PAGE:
Victoria Inn Hotel/Motel and the main
street at St. Arnaud
St Arnaud (including Carapooee, Stuart
Mill and Logan)
Substantial service centre in a rich
St Arnaud is a substantial country town of some
3000 people located at the south-eastern edge of
the Mallee plains, between Donald and Avoca on
the Sunraysia Highway, 235 km north-west of
Melbourne and 239 metres above sea-level. It is
a service centre to a district focused on mixed
farming, merino wool, grains, legumes and
A former goldmining town, St Arnaud is noted
for its historic streetscape of old pubs, shops
and post-supported verandahs, some with ornate
Some rare Aboriginal wells just to the north
of town are remnants of the pre-colonial era
when the area was inhabited by the Wungaragira
European settlement in the region began with
the establishment of the 'Tottington' sheep
station to the south in 1838. Other
pastoralists, who already owned grazing
pasturage to the south, took up land here in the
1840s to use for breeding purposes. The townsite
developed on the southern tip of James Orr's 'Yawong'
run, taken up in 1846.
Gold was found 2 km east of the present
townsite in 1855 and a tent city of several
thousand emerged, known as the New Bendigo
diggings. The alluvial gold began to decline
after the initial flurry and many departed. Reef
mining had begun by the end of the year and one
of the new sites was Wilsons Hill, on the future
townsite. The town's last operating goldmine,
the Lord Nelson, operated nearby in what is now
Pioneer Park (adjacent Dundas St).
A township was surveyed and named in 1856
after a French hero of the Crimean War - Jacques
LeRoy de St Arnaud. It was 2 km south-east of
the New Bendigo settlement but it proved
unsuitable and the survey was nullified. The
present site was established in 1858. Some of
the streets were named after British commanders
of the Crimean War.
Silver reefs were discovered in the late
1850s and helped generate the capital for large
companies to form and exploit the leads.
A police lock-up (still standing) was
established in 1862 opposite the reserve which
became Queen Mary Gardens. St Arnaud became a
borough in 1863. Christ Church and the first
local newspaper were opened in 1864. By this
time the tents had given way to timber, bark and
mudbrick dwellings. A post office and a
courthouse (both still standing) were erected in
From the mid-1860s, but particularly in the
1870s, the area was opened up for closer
settlement with many combining mining activities
with grazing and/or agriculture. The first flour
mill was built in 1875 and the Presbyterian
Church in 1876 (both are still standing).
From 1872 to 1876 the town experienced a
major boom due to its role as the gateway to and
the administrative and commercial centre of the
agricultural settlements being established to
the north. This role was further enhanced by the
arrival of the railway in 1878.
However, mining remained the mainstay of the
town with the substantial Lord Nelson Company
setting up operations in 1883. It did well in
the 1890s but wound down in 1915 when lack of
investment prevented the extension of the
shafts. The last mine, the Welcome Nelson,
closed in 1926, although cyanide processing of
the tailings continued for some time.
The demise of the mines was not dramatic for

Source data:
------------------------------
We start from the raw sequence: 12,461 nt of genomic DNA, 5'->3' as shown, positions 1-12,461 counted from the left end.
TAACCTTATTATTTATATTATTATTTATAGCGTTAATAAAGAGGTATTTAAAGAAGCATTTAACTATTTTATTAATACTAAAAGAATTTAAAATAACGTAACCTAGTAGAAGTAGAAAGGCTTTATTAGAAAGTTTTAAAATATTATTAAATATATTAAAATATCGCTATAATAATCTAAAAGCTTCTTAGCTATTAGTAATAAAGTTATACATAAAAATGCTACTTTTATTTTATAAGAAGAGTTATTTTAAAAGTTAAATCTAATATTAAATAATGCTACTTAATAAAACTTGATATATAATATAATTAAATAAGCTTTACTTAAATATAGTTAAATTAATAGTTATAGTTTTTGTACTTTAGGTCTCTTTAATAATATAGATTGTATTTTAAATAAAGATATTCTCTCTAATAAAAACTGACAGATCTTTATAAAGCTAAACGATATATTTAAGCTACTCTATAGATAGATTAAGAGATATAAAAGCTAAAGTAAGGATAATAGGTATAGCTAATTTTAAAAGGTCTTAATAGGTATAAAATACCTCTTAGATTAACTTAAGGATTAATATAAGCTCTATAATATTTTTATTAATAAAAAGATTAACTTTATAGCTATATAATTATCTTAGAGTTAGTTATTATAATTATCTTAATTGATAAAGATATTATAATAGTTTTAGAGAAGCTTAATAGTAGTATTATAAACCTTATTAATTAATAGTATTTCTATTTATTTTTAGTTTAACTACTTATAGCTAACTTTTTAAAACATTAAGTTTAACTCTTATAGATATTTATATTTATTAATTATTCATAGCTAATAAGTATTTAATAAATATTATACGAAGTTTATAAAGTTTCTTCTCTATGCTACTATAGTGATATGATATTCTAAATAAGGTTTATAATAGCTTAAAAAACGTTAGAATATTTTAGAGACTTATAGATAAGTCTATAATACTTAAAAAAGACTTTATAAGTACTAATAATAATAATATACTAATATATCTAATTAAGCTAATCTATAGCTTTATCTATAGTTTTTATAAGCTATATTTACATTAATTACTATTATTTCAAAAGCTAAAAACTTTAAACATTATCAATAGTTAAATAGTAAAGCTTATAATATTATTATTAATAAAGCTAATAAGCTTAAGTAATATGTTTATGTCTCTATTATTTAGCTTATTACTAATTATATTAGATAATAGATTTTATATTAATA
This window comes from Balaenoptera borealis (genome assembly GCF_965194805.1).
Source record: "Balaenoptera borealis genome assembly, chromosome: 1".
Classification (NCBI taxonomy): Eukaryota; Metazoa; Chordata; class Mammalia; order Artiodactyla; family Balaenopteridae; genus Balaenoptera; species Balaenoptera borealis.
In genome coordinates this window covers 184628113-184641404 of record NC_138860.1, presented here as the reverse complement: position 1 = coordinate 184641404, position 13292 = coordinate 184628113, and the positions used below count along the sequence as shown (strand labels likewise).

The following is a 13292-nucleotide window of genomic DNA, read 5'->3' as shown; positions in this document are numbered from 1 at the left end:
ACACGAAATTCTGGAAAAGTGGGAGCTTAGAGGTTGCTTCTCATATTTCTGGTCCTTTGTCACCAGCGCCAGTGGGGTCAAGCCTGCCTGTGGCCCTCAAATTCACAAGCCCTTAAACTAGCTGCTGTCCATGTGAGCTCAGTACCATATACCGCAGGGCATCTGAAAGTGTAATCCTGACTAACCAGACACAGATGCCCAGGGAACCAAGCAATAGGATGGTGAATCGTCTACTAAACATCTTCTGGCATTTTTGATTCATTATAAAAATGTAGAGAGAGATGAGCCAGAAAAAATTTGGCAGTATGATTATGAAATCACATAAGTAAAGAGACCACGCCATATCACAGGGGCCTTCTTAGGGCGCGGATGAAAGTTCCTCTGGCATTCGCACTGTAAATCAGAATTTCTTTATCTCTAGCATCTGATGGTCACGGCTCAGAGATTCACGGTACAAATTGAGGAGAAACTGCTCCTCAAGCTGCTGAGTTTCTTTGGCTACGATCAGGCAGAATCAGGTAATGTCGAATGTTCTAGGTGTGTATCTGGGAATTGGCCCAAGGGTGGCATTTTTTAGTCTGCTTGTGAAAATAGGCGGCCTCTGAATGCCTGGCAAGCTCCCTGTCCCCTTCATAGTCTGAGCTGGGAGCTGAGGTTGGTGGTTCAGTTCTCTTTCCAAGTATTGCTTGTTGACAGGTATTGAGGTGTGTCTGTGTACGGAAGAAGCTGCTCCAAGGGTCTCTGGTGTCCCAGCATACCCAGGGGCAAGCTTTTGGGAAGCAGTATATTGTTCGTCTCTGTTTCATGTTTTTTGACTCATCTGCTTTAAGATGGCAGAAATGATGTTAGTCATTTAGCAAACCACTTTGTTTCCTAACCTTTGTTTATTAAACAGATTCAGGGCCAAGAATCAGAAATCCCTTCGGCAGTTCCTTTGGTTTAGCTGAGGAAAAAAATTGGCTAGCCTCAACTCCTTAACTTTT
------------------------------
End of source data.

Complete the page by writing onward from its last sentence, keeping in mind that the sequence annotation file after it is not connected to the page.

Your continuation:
the town due to its growing role as a centre for
pastoral and agricultural activity in the
district. St Arnaud was declared a town in 1950.
The annual Agricultural Show is held in
October, the Festival of St Arnaud in November
and the markets are held on the second Sunday of
the month in Market Square, behind the town
Things to see:
Tourist Information and Historic Precinct
The rather long, straight, narrow and tree-lined
main road (Napier St) is a declared conservation
area and retains a number of elegant red-brick
dwellings from the boom period of the gold era.
Restoration has recently been carried out under
a special grant. A consistent motif is the
post-supported verandah and the number of
distinctive upper storeys.
The town's attractive Historic Precinct is
located on Napier, between Millett St and
Jennings St. It contains several old red-brick
buildings, including the old post office at 2
Napier St which was built in 1866 with living
quarters for the postmaster and family and a
second-storey with clock tower. Lateral
extensions were made in 1895 to increase the
living space for the family and the floor space
of the post office itself. The oldest building
in the Historic Precinct, it now contains the
town's Visitor Information Centre and can supply
a map outlining goldmining and prospecting sites
and it has a walking tour of the town's historic
buildings. It also houses an art gallery,
restaurant/tearooms and bed-and-breakfast and
runs an accommodation booking service, tel: (03)
5495 2313 or email@example.com
Adjacent is the former Crown Lands Office
(1876-77). On the other side of the information
centre is the1866 courthouse. Behind it is the
bluestone police lock-up (1862). By the Jennings
St corner are the Kara Kara Shire Offices
Just along the road, at Napier and Inkerman, is
the Historical Society Museum (1883), located in
the town's first fire station. It is the oldest
fire station in Victoria. Attractions include
the turncock's residence (1883) and an original
hand-pulled ladder cart. Unfortunately the
horse-drawn fire engine is gone. Interestingly
no horses were kept at the station although so
plentiful were horses in the pre-automobile days
that the idea was to simply commandeer the first
passing horse in an emergency. Outside is the
original hand-pumped turncock. Opening hours are
uncertain at the moment so ring the St Arnaud
Visitor Centre for an update.
Bank of NSW and Botanical Hotel
On the other side of Inkerman St is the former
Bank of NSW (1873 with 1888 renovations), now a
private residence. Across Napier St is the
two-storey Botanical Hotel (1900), with its fine
cast-iron lacework balcony. It is named after
the gardens opposite.
Queen Mary Gardens
The openness of the botanic gardens contrasts
strongly with the restricted feel of the
commercial precinct. Although the reserve was
established in the 1860s it remained undeveloped
and unattractive. Local councillors tried to
sell off the land as allotments in 1876,
sparking off a furious debate that lasted eight
years until a general ballot was held. The
result was very narrowly against the sell-off
and the gardens were lavishly laid out in the
ensuing years with exotic tree species and a